Emotions Flare as Kansas Takes Down Cal
The Jayhawks are still undefeated and the Bears are still learning tough lessons after Wednesday night's 78-63 Kansas win at Haas Pavilion.
The game featured a handful of impressive performances by Jayhawks players, a game run at the nation's No. 3 team by the young Bears and a lot of extracurricular activity.
When it was all done, there were three technical fouls, one intentional foul, an ejection and a lot of barking between the benches. The game was dubbed the "Pete Newell Classic." It was not nearly as gentlemanly as the former Cal head coach.
"Things happen, that's sports," said Kansas coach Bill Self after the game. "Mike has a class team and we have a class team. Guys were competing. We didn't react very well to it. ... We had to get in the last word and we have got to learn from that."
Cal was trying to get coach Mike Montgomery his 600th career victory. But it was going to be an uphill climb even before the game started against one of the best teams in the nation.
In fact, it was, as the Bears played from behind most of the night.
Yet Montgomery's team was able to rally from a 47-30 deficit early in the second half with a 13-3 run to pull within 50-47 with less than 13 minutes to go.
And in the middle of that run, things got interesting.
Cal guard Jorge Gutierrez, the only returning starter from the Bears team that won the Pac-10 title last year, was scrambling for the loose ball with Kansas' Thomas Robinson, and things got ugly in the pile.
Bears forward Harper Kamp pulled Gutierrez from the pile by his feet, with Montgomery restraining his senior guard. The players on the benches started jawing, as did the assistant coaches.
"That was ridiculous," Self said. "We obviously contributed a great amount to it. Cal was chippy too. ...On the positive side, it was the most fun game we have played all year. Our guys liked that. They just need to learn to handle it better."
By the time it was sorted out, both Robinson and Gutierrez were hit with technical fouls. It was Gutierrez's fourth foul and it
took him out of the game for a long, crucial stretch.
A little more than a minute before, Kansas' Marcus Morris was ejected for throwing an elbow at Kamp under the basket. Self said Morris will be "punished big time" for his actions.
"We have been waiting for this game for a long time," said Cal center Markhuri Sanders-Frison, who finished with 10 points and 12 rebounds in 25 minutes. "We knew it was going to be a physical game."
Was it something more than that?
"No, just physical, two teams going real hard, that was it," Sanders-Frison said.
Montgomery said he was surprised to see the game go that way.
"Obviously, both teams reacted to the other team," Montgomery said. "We went out, we wanted to compete, stuff happened and there's a reaction both ways. No, I didn't expect that."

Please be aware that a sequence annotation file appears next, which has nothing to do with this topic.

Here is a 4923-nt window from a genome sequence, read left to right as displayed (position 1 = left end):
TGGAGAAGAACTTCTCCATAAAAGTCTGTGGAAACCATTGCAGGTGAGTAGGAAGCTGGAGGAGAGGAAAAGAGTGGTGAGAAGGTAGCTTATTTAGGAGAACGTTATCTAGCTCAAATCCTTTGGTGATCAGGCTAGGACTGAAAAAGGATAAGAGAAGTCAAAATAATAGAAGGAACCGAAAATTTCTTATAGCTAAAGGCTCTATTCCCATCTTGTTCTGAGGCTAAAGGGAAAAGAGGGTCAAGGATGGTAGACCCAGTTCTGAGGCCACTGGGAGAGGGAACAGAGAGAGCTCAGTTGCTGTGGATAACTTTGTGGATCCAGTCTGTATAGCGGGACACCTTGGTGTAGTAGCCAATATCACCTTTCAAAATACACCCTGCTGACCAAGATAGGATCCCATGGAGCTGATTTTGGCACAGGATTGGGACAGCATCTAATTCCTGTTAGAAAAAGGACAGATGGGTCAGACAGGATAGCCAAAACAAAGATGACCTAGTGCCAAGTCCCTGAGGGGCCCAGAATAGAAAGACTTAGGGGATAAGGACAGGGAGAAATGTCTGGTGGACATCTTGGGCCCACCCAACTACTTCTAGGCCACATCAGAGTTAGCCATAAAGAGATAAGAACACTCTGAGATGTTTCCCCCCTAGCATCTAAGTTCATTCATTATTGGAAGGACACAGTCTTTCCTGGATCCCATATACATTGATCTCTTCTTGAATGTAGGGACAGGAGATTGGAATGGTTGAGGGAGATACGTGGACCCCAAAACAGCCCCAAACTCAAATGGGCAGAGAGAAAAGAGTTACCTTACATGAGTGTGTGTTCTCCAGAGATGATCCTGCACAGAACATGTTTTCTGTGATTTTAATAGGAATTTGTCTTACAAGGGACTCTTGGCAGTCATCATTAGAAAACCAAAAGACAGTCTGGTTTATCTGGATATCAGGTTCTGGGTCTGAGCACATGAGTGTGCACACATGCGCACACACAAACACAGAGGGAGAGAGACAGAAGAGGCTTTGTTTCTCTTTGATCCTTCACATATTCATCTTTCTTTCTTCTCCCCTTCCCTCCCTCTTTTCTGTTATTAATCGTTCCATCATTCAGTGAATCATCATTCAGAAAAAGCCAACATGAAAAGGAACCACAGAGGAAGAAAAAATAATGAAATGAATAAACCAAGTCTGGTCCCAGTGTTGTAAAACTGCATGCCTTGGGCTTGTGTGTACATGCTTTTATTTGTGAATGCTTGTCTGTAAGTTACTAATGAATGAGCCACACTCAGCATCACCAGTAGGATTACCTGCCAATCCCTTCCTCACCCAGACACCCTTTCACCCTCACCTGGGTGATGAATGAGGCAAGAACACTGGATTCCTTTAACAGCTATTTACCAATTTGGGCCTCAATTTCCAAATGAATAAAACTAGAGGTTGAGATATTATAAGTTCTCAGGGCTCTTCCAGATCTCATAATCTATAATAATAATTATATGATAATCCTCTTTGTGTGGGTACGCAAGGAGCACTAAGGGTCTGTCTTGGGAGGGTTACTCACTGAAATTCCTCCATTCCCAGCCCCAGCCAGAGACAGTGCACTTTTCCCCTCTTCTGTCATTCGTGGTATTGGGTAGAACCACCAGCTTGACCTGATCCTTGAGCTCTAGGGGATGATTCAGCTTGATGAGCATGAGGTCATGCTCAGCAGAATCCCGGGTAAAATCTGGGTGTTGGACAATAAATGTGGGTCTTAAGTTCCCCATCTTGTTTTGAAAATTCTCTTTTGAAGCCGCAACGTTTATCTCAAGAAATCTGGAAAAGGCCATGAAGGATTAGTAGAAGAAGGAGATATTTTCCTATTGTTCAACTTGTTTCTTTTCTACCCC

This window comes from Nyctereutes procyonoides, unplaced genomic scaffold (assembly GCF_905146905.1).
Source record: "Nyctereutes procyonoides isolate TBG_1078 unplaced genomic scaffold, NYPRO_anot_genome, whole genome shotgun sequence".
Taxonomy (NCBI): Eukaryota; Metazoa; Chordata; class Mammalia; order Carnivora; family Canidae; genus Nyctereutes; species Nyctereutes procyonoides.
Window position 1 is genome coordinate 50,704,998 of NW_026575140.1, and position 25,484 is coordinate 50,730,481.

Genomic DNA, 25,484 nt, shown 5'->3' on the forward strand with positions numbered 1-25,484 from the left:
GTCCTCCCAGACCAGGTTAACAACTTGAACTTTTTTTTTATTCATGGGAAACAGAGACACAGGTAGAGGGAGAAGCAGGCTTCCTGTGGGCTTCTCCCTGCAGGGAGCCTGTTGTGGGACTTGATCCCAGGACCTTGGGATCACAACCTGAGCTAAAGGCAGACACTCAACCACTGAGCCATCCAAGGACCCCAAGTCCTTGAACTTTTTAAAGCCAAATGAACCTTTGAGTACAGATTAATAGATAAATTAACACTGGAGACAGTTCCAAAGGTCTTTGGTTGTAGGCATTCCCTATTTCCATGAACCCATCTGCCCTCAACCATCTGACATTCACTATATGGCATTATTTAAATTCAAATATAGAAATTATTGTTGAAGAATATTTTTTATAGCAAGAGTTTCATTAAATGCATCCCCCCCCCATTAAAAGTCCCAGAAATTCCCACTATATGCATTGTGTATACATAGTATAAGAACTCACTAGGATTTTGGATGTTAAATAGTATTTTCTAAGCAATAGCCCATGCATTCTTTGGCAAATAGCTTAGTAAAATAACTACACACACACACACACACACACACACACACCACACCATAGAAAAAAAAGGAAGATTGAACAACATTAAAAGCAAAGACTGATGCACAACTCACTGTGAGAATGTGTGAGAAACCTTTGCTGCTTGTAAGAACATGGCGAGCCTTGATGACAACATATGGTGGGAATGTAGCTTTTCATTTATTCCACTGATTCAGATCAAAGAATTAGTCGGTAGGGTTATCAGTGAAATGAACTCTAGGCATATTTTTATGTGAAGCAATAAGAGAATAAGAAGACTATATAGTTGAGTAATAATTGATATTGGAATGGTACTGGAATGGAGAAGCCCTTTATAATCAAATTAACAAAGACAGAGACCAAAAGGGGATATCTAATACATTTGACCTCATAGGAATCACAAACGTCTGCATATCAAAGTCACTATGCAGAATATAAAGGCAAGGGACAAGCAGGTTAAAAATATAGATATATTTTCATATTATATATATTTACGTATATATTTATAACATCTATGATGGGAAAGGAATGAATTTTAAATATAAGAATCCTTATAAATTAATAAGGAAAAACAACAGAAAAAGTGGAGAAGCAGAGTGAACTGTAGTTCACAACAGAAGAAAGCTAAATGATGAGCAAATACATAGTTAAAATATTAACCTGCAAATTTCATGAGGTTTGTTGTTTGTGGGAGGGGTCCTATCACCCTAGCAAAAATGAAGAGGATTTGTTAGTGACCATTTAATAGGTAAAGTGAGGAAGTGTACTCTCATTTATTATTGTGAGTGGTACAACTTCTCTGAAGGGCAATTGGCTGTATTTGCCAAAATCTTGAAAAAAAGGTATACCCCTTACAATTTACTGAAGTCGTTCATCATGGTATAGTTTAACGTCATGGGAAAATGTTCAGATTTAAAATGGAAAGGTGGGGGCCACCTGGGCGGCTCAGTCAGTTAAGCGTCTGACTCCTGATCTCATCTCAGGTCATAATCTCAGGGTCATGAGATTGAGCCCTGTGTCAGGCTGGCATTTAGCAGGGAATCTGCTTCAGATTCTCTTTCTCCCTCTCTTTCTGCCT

Kansas was led by Markieff Morris' 21 points and 10 rebounds. Fabulous freshman Josh Selby pitched in 18 points, as did guard Tyrel Reed.
Kansas (11-0) completed its Pac-10 tour with a sweep, having beaten Arizona, UCLA, USC and now Cal.
This was the biggest margin of victory in the bunch.
The Bears (6-5) have one game left before the Pac-10 season begins, a Tuesday night home game against Hartford.
They have lost three of the last four games after an early-season that included wins over No. 20 Temple, New Mexico and Iowa State.
Cal hurt its own cause against Kansas by committing 17 turnovers and missing 14 free throws. Gutierrez, who played just 28 minutes because of foul trouble, led Cal with 15 points.
The Bears shot 30 percent in the second half and 4 of 22 beyond the 3-point line.
"The free throw situation is scary because we were getting to the basket, getting foul calls ... and that's 14 points that we gave away," Montgomery said. "There's points you don't get and against a team like that you can't do that. To go down and make a great play, get to the basket, get fouled and don't get anything or come away with one (point), that's discouraging."
And there's no solace in showing the kind of toughness that lets a team know you can't be pushed around, but not enough toughness to stick around in a big game against a highly-ranked team.
"It shows we have a lot of heart," Sanders-Frison said. "We always play hard. Everybody is always doubting us, saying we are not going to be that good this year. We just want to prove we belong."
Montgomery boiled it down.
"These guys will compete, you can see that," Montgomery said. "We have to get smarter and we have to get better performances."